David Cameron, Boris Johnson
Cameron and Johnson put on a united front ahead of the 5 May vote, with the prime minister praising Johnson's legacy in City Hall Getty

David Cameron and Boris Johnson will renew their rivalry as the Conservative heavyweights deliver major speeches on the EU referendum on 9 May. The prime minister has warned that there could be another war on the continent if the UK were to break away from the 28-nation-bloc.

"Can we be so sure that peace and stability on our continent are assured beyond any shadow of doubt?" Cameron said, referencing the Ukrainian civil war and conflict in the Balkans. The speech came just days after the Mayor of London election, which saw Labour's Sadiq Khan beat Tory candidate Zac Goldsmith.

Cameron and Johnson put on a united front ahead of the 5 May vote, with the prime minister praising Johnson's legacy in City Hall. But as the EU referendum campaign ramps up, the top Tories will continue to clash as we near the 23 June ballot. Johnson, one of the leading Brexit campaigners, will make the "liberal, cosmopolitan case" for voting "leave" when he delivers his own EU referendum speech after Cameron.

The address will come after two former intelligence chiefs intervened in the debate over the weekend. Sir John Sawers, the former head of MI6, and Lord Jonathan Evans, the former director-general of MI5, backed a "remain" vote and argued Britain would be safer inside the EU.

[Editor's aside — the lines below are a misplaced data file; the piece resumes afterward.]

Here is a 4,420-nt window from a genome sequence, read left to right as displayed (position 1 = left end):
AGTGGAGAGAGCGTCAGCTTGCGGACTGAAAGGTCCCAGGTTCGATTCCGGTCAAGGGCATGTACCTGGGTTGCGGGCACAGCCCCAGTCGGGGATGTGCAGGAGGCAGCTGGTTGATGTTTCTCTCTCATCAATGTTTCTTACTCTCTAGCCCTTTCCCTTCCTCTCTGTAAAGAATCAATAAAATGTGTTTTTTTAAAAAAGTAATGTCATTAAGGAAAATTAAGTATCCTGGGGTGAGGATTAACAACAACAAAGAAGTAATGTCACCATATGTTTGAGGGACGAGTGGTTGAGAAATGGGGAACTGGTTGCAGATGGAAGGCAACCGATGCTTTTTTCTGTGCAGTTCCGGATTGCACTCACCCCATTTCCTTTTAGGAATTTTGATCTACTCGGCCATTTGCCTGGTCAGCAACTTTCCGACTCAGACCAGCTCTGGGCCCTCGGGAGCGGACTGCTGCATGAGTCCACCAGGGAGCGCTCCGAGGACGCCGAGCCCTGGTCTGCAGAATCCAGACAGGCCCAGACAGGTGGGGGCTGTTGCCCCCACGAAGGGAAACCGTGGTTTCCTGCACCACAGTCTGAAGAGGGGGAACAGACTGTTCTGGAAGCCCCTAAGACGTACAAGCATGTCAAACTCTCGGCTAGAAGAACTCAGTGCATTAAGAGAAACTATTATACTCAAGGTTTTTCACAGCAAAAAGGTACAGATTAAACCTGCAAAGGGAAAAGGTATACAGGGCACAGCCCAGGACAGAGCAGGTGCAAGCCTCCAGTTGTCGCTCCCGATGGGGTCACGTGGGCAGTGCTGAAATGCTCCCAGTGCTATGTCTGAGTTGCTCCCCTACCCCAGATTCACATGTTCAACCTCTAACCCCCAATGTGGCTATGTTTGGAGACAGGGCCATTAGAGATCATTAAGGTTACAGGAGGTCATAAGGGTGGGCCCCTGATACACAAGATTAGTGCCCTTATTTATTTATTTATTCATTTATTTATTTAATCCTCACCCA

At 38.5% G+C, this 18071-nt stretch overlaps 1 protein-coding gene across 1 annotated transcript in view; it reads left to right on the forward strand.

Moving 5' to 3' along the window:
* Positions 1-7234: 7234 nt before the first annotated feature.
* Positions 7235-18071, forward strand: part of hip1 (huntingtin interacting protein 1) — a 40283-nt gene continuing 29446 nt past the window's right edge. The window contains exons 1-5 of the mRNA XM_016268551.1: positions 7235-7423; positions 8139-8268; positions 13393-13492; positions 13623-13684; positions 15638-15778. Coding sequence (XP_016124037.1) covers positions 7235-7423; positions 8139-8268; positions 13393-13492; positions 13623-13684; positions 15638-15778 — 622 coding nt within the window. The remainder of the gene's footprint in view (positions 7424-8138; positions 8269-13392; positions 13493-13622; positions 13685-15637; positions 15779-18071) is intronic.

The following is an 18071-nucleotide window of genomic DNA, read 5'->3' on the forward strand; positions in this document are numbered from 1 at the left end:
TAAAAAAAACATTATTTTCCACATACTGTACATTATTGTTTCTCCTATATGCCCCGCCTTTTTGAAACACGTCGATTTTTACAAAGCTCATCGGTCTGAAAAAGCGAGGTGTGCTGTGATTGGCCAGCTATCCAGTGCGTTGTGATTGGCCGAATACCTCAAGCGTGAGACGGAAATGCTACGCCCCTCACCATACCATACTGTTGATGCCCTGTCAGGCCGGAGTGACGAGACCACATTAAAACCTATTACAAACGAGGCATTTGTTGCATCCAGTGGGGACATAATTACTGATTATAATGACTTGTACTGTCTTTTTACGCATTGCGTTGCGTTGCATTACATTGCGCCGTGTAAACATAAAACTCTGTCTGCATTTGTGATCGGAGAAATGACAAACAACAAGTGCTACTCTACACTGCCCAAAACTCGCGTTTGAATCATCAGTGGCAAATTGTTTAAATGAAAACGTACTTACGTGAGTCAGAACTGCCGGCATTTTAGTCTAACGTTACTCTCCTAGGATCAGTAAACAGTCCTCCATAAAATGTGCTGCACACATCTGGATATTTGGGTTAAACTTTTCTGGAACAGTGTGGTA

"It's not just about the day-to-day cooperation, it's about the wider stability of our continent. We are only secure because the wider Europe is secure," Sawers told BBC One's Andrew Marr show.

"Pulling out will make it more dangerous. There is a real risk of the pressures on the EU – migration pressure, economic pressures, pressures from Russia – pulling the EU apart. We are seeing politics in Europe going to the extreme left, to the extreme right."

But Justice Secretary Michael Gove argued the UK would be safer outside the 28-nation-bloc by stopping inference from EU courts in how Britain's security services operate.

"It is dangerous for the European Courts to have a say over our intelligence services and to rule on what data we can share with our allies like the US and Australia," the Vote Leave spokesman said.

"Our intelligence network with the Five Eyes is the cornerstone of our fight against the global terror threat. The EU is jealous of this arrangement and many would like EU structures to replace our international networks.

Gove added: "The home secretary is currently trying to stop EU judges from meddling in these networks but the court case will not be decided until after the referendum. That is something that people need to be aware of before they vote.

"If you vote remain, the EU courts will interfere more with our intelligence agencies, preventing them from fighting effectively against Isis – this makes us less safe. If we Vote Leave, we take back control and stop EU judges from meddling in our affairs."